City of Girls – In the Mood

Or not.

I mean, sometimes I’m in the mood and sometimes not.

For all sorts of things…

But right now, it’s self-help books.

I’m not.

In the mood, that is.

For self-help books.

I have at least ten unread and a couple of read-but-not-written-about books on the shelf. I have these shelves, you see, which is how I keep track of books I write about.

And haven’t… written about, that is.

I’m reading… obviously… because I can’t NOT read… just as I can’t NOT write.

What am I reading? Fiction. And, a spectacular fiction it is! But there’s a story about that, too.

Because I wasn’t in the mood. And it sat on my unread fiction shelf for a year. At least.

Are you like me? Do you have to be “in the mood” to read a certain book?

Anyhow, the book I’m reading is set in 1940’s New York, in a small, eccentric theatre (called The Lily) with all sorts of interesting people and goings-on. It’s fun, sudsy, and sexy as hell (in a way I can tolerate – I can’t *stand* romance novels).

It’s also… gritty… and I’m not even sure why I say that except… there’s something about it.

And, a grand adventure!

Anyway, I’m getting ahead of myself.

It’s called City of Girls by Elizabeth Gilbert.

Before I go further… and to be very clear… Gilbert is one of my fave authors… and I don’t know why I couldn’t (at first) get into this book. Same thing happened with my favorite book of hers (and arguably my favorite book OF ALL TIME) The Signature of All Things.

Both fiction. Both fantastic!

Of course, her most famous book was non-fiction, called Eat, Pray, Love, and I wrote about it (along with her other self-help book Big Magic) on this blog.

What can I say? I’m a fan!

Still, I picked up City of Girls at least five times and just… could… NOT… get… into… it.

Until last week, when I picked it up and couldn’t put it down.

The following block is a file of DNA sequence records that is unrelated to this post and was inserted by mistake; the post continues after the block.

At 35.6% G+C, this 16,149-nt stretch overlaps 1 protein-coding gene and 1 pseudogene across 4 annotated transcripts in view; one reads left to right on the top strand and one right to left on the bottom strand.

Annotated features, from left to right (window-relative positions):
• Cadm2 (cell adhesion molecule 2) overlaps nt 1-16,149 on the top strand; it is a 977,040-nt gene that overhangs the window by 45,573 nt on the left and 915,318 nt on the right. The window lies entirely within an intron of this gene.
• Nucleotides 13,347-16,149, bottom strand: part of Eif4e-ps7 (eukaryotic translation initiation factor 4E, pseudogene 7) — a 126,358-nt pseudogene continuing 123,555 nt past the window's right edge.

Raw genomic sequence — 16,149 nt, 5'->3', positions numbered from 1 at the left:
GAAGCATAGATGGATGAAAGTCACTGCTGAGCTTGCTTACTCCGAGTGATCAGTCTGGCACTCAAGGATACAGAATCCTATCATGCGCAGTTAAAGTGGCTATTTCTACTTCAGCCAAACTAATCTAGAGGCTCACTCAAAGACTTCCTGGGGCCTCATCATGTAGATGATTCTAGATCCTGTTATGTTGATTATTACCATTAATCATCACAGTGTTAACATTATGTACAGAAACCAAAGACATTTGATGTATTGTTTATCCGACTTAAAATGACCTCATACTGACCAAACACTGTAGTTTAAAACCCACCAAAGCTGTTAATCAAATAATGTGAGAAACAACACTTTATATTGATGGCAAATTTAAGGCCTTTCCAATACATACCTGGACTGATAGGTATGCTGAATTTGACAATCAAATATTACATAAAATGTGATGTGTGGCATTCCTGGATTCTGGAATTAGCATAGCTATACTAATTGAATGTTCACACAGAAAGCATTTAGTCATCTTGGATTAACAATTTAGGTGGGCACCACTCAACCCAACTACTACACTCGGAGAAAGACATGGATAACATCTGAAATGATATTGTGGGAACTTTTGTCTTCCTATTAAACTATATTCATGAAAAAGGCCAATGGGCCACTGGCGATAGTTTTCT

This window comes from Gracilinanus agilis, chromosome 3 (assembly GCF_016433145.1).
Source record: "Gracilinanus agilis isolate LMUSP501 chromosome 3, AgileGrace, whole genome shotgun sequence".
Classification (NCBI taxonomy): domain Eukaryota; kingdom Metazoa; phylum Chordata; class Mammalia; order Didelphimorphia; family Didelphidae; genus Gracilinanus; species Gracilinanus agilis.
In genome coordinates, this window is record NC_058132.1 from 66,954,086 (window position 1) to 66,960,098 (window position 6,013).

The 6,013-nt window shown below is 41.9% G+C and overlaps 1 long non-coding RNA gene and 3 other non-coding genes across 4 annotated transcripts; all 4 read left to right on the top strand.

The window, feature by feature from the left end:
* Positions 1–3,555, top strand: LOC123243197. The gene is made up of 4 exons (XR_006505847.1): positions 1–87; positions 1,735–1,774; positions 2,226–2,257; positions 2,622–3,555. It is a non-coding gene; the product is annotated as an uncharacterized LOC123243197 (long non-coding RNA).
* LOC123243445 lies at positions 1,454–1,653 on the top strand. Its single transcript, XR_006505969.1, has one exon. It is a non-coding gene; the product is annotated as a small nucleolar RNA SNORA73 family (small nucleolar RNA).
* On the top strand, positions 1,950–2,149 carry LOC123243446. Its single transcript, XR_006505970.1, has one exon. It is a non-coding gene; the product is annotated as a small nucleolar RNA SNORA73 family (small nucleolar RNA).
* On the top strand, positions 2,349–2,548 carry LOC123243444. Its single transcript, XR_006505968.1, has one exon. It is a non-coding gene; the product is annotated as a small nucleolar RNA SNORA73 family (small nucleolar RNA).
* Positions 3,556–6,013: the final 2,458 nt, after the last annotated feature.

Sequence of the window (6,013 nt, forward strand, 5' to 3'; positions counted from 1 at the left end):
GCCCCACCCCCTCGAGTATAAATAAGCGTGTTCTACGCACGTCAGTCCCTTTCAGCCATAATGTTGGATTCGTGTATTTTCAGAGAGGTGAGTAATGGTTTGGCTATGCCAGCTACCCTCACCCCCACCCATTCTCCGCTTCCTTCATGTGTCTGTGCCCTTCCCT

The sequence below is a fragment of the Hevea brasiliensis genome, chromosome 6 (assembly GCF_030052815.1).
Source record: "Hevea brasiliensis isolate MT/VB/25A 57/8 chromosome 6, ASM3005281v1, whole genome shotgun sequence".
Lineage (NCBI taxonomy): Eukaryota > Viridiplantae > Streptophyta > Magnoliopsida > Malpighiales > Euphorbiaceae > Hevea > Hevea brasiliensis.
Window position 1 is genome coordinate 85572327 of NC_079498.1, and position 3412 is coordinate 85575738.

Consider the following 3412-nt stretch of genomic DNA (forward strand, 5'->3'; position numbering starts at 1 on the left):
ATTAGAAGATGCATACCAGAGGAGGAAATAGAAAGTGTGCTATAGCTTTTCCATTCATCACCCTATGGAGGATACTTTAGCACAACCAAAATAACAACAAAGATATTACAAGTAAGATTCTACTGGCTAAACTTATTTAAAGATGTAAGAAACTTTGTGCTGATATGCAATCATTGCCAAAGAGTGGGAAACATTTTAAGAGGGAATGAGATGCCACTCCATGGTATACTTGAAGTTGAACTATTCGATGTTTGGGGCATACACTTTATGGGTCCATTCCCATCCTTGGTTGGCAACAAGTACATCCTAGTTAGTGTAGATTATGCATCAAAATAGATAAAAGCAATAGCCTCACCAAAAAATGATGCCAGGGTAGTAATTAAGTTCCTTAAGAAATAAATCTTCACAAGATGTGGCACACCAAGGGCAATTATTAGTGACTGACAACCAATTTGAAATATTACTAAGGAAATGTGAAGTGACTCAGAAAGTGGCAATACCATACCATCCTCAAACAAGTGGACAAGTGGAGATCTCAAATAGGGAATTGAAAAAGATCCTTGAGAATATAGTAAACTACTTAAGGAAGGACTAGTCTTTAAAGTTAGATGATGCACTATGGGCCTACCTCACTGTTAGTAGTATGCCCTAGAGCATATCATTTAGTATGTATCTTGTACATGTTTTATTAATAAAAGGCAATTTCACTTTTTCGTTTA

Funny how things happen that way sometimes.

Gilbert’s writing has always been good but I would consider this her best work, writing-wise. She’s at the point, for me, that she could describe a cereal box and I’d be enthralled. She’s *that* good.

This story is hard to encapsulate. Where Signature of All Things was a sprawling epic of historical proportions — it followed one thread, one person — City of Girls delves into the lives of a menagerie of people and personalities.

We are seeing things through one person’s eyes (or pen, as it were) in a letter-writing format.

“Let me tell you about my life,” she begins. Well, that’s not an exact quote but you know what I mean.

In the end, it is about allowing everyone, including yourself, to be *who you are* without judgment.

Yeah, there’s debauchery, showgirl sparkles, and feathery. At times, it’s a hoot… made me laugh out loud in places… and also heartbreaking.

There are many great quotes I could take from the book but this one says it most succinctly:

Anyway, at some point in a woman’s life, she just gets tired of being ashamed all the time. After that, she is free to become whoever she truly is.
― Elizabeth Gilbert, City of Girls

All that said, I’d like to go back to the self-help topic.

Of course, you know that I have whole posts on “Fiction as Self-Help” and this book would fit right in – given the quote above and so many other gems throughout.

But it is NOT a self-help book… and I’m feeling NOT AT ALL like combing through ANY self-help right now.

Sometimes I get angry at it. I find myself saying things like, “It’s all the same, really!” Different packages, same insides, you know?

But then I remember that EVERYTHING I see, touch, hear, and feel has a lesson for me. I really BELIEVE that! Even smell… lol… I’d left that one out.

I’ll get back to self-help books soon… but in the meantime… am finding self-help in other places.

How about you? Read any good self-help or fiction lately? Let us know in the comments!

Leave a Reply

Fill in your details below or click an icon to log in:

WordPress.com Logo

You are commenting using your WordPress.com account. Log Out /  Change )

Twitter picture

You are commenting using your Twitter account. Log Out /  Change )

Facebook photo

You are commenting using your Facebook account. Log Out /  Change )

Connecting to %s

This site uses Akismet to reduce spam. Learn how your comment data is processed.